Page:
Actually, its really funny that you say that, because I felt the same way this past week! The aides that were in my classroom were a lot older than me (which was awkward in itself, since they looked to me as the regular "teacher"), and I assumed that they would take charge alot more.

    I was very proactive in finding out what their normal routines for the day were early on in the morning. I'm not certified in special ed, but I would think that for some children, breaks in normalcy and routine are not exactly good. Luckily, the aides were really helpful when I asked questions.
     
  12. cutNglue

    cutNglue Magnifico

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    Jan 14, 2007

    It's actually uncomfortable for aides becuase we dont' want the sub to feel slighted if we take over too much (and some do). At the same time, you have Aides who never take over because the teacher has trained them like that.
     
  13. LadyBelle85

    LadyBelle85 Rookie

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    Jan 14, 2007

    The other day

    I was called to sub for a severly handicapped class. I had worked with handicapped kids before, and I find them much easier than mainstream children, especially because there are always aides in the class.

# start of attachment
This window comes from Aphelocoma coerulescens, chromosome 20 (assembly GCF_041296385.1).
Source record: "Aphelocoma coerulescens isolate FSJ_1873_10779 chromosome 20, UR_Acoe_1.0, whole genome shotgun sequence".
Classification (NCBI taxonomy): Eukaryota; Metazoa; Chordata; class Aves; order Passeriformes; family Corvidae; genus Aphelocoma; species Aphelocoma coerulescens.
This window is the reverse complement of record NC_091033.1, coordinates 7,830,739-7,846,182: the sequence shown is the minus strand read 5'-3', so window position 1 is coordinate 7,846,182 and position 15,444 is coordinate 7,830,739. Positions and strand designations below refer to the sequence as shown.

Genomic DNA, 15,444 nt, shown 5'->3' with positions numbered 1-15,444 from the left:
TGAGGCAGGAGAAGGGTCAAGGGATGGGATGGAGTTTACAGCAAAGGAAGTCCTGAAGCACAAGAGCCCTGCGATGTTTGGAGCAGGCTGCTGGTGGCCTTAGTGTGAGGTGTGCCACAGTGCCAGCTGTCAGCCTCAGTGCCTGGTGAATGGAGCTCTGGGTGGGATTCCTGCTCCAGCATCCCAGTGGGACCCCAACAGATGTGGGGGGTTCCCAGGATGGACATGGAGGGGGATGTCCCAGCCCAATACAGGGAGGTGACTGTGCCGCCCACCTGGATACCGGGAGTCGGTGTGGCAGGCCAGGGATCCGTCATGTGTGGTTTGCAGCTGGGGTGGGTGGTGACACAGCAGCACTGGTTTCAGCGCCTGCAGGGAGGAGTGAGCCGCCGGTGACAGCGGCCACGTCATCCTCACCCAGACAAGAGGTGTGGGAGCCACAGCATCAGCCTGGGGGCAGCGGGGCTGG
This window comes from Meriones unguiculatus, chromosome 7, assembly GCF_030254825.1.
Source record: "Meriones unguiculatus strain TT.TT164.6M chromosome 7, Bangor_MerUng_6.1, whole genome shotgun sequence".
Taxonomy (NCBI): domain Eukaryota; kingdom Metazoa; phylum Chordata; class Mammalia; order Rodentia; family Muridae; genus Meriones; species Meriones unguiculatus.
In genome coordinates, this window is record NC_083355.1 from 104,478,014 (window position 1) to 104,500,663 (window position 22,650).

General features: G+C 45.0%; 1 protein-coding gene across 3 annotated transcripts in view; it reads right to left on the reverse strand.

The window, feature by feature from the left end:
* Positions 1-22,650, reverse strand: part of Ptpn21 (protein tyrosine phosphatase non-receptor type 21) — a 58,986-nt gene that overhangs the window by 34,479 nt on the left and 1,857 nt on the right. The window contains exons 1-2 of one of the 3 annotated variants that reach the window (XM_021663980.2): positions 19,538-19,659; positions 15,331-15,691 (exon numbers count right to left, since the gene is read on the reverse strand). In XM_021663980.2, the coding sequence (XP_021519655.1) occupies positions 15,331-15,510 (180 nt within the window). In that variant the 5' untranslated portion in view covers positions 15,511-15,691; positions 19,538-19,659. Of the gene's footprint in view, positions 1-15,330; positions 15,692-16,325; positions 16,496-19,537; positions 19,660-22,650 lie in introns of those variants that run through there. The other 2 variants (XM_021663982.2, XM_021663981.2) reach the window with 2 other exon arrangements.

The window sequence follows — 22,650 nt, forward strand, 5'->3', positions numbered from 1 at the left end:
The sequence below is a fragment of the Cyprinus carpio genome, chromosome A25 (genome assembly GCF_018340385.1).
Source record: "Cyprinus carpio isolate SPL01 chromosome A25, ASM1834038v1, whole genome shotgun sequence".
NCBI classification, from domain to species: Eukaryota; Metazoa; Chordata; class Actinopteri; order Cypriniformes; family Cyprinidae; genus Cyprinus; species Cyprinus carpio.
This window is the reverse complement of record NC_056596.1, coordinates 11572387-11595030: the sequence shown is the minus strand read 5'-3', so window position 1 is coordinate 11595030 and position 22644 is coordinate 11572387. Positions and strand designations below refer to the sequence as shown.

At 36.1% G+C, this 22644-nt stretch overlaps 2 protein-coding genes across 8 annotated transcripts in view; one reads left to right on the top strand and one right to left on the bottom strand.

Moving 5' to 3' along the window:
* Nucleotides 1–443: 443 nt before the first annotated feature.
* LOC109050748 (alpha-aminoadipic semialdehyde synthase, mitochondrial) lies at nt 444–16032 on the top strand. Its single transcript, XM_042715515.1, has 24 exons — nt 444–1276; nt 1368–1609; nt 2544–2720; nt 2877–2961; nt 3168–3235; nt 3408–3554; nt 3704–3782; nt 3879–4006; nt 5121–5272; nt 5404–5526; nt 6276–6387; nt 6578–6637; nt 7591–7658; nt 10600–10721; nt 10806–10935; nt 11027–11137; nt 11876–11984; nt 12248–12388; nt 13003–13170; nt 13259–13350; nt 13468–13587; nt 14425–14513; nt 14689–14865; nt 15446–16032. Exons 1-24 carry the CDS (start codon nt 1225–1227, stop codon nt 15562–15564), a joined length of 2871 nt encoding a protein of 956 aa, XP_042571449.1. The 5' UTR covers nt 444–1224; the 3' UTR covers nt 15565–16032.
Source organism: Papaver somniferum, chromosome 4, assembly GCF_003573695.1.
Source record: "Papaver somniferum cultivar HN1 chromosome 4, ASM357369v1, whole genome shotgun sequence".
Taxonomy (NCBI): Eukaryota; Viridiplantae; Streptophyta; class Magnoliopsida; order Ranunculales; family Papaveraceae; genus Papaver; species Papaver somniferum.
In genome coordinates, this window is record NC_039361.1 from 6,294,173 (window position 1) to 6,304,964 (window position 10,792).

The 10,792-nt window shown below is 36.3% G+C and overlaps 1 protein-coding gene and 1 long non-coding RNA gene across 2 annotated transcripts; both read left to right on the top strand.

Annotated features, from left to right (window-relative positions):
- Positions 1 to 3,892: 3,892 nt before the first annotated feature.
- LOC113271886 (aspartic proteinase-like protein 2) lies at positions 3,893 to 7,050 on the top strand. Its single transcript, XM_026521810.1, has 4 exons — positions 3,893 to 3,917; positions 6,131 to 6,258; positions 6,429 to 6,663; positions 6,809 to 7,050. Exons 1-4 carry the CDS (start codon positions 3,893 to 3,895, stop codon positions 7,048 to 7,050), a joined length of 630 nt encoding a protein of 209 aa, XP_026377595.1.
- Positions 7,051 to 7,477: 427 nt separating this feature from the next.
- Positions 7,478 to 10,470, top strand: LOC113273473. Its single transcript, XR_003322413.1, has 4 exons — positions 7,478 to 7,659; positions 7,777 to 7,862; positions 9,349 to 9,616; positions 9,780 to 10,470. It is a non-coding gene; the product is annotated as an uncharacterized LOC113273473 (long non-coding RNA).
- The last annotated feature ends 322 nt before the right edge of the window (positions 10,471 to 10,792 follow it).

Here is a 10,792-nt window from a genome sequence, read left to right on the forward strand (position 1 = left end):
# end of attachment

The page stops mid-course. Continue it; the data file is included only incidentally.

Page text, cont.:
But the other day, I walked in to find 3 children in wheelchairs and 1 with downs. The first thing the teacher asked was if I was pregnant, because one of the children has a herpes virus that is dangerous to a fetus! I'm not however, but I was a little surprised that that wasn't in a note or something before I took the job.
    Also, I had to watch one girl who shoves her food in her mouth, and if her plate gets empty she will eat the styrofoam. I had to change diapers and carry some of the children who were 60+ lbs. Also some of them can sort of walk, but hovering over them, while holding them up by the arms, and their knees letting out every other step, is not easy on the back. And if all of that isn’t bad enough, the little down syndrome boy had lice!